Questioning Velveteen


What does it mean to be real? The other day I picked up my son at school and a fellow 3rd-grader rocketed out of the gate in pursuit of a classmate who’d done her wrong.

“Shit got real!” she was yelling. My son and I stood by and did nothing. While I wondered if this would be the day he’d finally witness in person the fine arterial spray we enjoy in movies, both of us were prepared to act if any shit got so real that it merited intervention.

“Shit just got real” was popularized by Martin Lawrence in the 2003 movie “Bad Boys 2,” based on a screenplay by Ron Shelton and Jerry Stahl. The latter created “Alf,” an Alien Life Form, who was a wisecracking puppet who befriended an Earth family in an eponymous 1980s sitcom.

Alf never became a real boy because, unlike the puppet Pinocchio, he was not “brave, truthful, and unselfish” (Alf murdered cats and wasn’t good with electronics).

The fight between the two 3rd-grade girls never ended up happening. There was a distraction and one of the potential combatants’ mothers had some juice. I admit that I was disappointed. I wanted to see something real, as I’ve been feeling untethered lately.

By that example, is reality simply things that happen? If shit getting real meant a fight, then was the lack of a fight merely some gauzy synthetic thing hoping to become more substantive? Was it dreams?

In Margery Williams’ classic children’s book “The Velveteen Rabbit” (1922), stuffed animals discuss their existence. Instead of doing it over cigarettes at a cafe like Albert Camus’ Stranger would do, however, these toys discuss the heady topic whilst sprawled in a heap on the floor.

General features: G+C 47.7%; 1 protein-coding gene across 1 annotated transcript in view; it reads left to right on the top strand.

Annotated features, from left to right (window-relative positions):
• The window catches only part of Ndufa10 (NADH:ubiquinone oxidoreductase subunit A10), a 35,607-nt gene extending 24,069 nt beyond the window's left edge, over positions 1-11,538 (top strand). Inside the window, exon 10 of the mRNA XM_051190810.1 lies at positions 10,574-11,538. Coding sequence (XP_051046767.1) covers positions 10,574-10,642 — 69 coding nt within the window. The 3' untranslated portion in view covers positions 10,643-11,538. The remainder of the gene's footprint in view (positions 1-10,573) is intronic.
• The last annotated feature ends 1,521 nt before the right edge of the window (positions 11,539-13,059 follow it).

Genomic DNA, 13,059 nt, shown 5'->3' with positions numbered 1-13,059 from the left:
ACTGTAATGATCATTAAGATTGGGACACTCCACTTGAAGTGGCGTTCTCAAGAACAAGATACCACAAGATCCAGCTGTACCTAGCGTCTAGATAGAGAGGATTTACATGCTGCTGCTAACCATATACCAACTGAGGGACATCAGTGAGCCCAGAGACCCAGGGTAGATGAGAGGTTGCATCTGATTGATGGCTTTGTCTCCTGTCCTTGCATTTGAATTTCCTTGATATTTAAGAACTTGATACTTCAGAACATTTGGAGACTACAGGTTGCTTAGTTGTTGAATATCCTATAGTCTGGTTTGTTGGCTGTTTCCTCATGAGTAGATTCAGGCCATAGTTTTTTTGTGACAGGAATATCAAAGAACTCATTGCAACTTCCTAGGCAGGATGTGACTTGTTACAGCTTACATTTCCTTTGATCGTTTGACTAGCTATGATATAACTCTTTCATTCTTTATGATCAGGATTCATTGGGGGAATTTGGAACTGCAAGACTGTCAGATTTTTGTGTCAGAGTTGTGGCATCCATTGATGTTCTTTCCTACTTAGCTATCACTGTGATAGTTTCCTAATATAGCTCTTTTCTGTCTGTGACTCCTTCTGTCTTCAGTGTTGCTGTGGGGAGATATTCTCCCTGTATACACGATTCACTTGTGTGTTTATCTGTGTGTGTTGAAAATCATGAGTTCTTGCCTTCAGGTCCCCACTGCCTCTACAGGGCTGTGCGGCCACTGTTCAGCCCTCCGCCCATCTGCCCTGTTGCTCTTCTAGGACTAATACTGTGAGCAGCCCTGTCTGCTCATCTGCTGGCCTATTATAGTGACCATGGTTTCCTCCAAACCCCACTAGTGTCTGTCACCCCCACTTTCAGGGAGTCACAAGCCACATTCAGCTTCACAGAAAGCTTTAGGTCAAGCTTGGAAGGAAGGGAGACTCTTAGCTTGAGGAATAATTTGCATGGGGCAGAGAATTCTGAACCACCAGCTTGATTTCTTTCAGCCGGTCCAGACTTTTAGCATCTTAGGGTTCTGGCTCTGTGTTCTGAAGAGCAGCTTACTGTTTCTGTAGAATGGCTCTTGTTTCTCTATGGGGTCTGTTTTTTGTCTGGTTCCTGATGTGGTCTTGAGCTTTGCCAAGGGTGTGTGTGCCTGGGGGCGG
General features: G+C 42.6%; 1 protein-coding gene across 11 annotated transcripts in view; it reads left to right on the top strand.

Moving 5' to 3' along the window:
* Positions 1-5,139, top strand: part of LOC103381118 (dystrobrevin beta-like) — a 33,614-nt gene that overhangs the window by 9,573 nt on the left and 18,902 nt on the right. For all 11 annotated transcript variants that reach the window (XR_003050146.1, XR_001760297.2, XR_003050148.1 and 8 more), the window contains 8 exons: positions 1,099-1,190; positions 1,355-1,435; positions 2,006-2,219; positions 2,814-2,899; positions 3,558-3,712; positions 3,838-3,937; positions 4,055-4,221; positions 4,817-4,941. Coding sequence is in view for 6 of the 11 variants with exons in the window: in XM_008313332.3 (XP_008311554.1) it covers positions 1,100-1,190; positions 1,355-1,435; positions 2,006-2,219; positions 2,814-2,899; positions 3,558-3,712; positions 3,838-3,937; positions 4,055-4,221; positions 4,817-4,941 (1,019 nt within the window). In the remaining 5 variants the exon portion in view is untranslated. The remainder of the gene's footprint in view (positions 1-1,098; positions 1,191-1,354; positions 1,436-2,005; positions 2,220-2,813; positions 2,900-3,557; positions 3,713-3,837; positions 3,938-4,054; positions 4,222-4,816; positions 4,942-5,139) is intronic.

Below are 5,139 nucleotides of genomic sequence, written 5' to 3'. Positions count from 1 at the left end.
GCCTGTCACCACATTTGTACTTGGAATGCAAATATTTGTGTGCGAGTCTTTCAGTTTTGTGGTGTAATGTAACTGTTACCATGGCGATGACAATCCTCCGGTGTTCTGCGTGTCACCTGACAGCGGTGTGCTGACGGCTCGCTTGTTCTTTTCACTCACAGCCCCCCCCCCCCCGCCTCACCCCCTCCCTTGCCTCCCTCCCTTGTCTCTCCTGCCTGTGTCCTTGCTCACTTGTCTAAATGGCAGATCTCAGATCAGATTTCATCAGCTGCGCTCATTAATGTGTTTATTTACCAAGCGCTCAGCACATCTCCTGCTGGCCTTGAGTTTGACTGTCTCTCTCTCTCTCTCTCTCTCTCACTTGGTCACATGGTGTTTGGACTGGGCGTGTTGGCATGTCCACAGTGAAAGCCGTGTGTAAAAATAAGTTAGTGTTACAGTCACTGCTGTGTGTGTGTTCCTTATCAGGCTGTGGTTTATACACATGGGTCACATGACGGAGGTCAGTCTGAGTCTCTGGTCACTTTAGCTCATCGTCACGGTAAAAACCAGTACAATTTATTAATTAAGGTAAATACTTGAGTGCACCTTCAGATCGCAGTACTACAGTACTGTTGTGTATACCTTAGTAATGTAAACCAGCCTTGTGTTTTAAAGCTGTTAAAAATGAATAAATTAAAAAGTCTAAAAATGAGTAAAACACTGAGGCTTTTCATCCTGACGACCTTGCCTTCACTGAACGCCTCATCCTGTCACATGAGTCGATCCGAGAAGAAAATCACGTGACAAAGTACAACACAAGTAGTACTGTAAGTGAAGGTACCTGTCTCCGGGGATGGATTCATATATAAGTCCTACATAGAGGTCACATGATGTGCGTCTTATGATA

The Stranger

“What is REAL?” asked the Rabbit one day, when they were lying side by side near the nursery fender, before Nana came to tidy the room. “Does it mean having things that buzz inside you and a stick-out handle?”
“Real isn’t how you are made,” said the Skin Horse. “It’s a thing that happens to you. When a child loves you for a long, long time, not just to play with, but REALLY loves you, then you become Real.”
“Does it hurt?” asked the Rabbit.
“Sometimes,” said the Skin Horse, for he was always truthful. “When you are Real you don’t mind being hurt.”

So is being loved the measure of our reality? Or, as John Lennon says, are reality and love the same thing?

And if I’m not in love, am I real?

10cc, like the Lovin’ Spoonful, took its band name from the same reference and it’s disgusting.

In Plato’s Allegory of the Cave, the philosopher’s brother, Glaucon, has a conversation with Socrates, who points out that what we perceive as real might just be the shadow of something else, as if with a silhouette on the wall. “It’s the thing making the shadow that is real,” says Socrates to Glaucon, “and I don’t know why I’m talking to you, anyway. Your brother’s the talented one.”

So what makes shit real? Danger? Love? Existence? Truthfulness?

We have a big dog, so one of us steps in his reality at least once a week. I hope some day I’ll find out what it means.


  1. Reality continues to ruin my life.
    Bill Watterson

  2. Also:

  3. I had always hoped, naively, that 10cc and the Lovin’ Spoonful were just innocent drug references.

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